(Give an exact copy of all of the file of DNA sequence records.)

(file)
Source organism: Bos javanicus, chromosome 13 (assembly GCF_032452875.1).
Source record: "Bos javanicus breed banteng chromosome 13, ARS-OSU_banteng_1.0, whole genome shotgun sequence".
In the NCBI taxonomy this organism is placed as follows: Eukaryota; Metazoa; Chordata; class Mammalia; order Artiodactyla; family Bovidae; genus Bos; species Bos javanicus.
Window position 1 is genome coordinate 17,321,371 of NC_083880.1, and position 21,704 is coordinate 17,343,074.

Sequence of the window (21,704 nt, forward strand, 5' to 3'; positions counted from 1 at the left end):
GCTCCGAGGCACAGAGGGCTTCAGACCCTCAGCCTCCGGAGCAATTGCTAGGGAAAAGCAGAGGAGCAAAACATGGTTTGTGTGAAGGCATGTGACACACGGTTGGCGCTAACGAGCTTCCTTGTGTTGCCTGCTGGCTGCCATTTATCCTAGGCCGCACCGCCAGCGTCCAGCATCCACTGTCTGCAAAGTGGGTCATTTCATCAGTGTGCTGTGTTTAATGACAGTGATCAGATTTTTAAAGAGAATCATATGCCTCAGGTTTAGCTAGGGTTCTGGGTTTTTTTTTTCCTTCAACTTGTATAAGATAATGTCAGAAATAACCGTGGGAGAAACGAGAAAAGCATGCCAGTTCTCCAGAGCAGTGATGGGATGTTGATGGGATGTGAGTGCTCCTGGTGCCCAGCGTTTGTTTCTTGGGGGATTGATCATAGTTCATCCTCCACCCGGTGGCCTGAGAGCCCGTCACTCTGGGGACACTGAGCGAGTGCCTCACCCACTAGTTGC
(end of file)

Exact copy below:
Source organism: Bos javanicus, chromosome 13 (assembly GCF_032452875.1).
Source record: "Bos javanicus breed banteng chromosome 13, ARS-OSU_banteng_1.0, whole genome shotgun sequence".
In the NCBI taxonomy this organism is placed as follows: Eukaryota; Metazoa; Chordata; class Mammalia; order Artiodactyla; family Bovidae; genus Bos; species Bos javanicus.
Window position 1 is genome coordinate 17,321,371 of NC_083880.1, and position 21,704 is coordinate 17,343,074.

Sequence of the window (21,704 nt, forward strand, 5' to 3'; positions counted from 1 at the left end):
GCTCCGAGGCACAGAGGGCTTCAGACCCTCAGCCTCCGGAGCAATTGCTAGGGAAAAGCAGAGGAGCAAAACATGGTTTGTGTGAAGGCATGTGACACACGGTTGGCGCTAACGAGCTTCCTTGTGTTGCCTGCTGGCTGCCATTTATCCTAGGCCGCACCGCCAGCGTCCAGCATCCACTGTCTGCAAAGTGGGTCATTTCATCAGTGTGCTGTGTTTAATGACAGTGATCAGATTTTTAAAGAGAATCATATGCCTCAGGTTTAGCTAGGGTTCTGGGTTTTTTTTTTCCTTCAACTTGTATAAGATAATGTCAGAAATAACCGTGGGAGAAACGAGAAAAGCATGCCAGTTCTCCAGAGCAGTGATGGGATGTTGATGGGATGTGAGTGCTCCTGGTGCCCAGCGTTTGTTTCTTGGGGGATTGATCATAGTTCATCCTCCACCCGGTGGCCTGAGAGCCCGTCACTCTGGGGACACTGAGCGAGTGCCTCACCCACTAGTTGC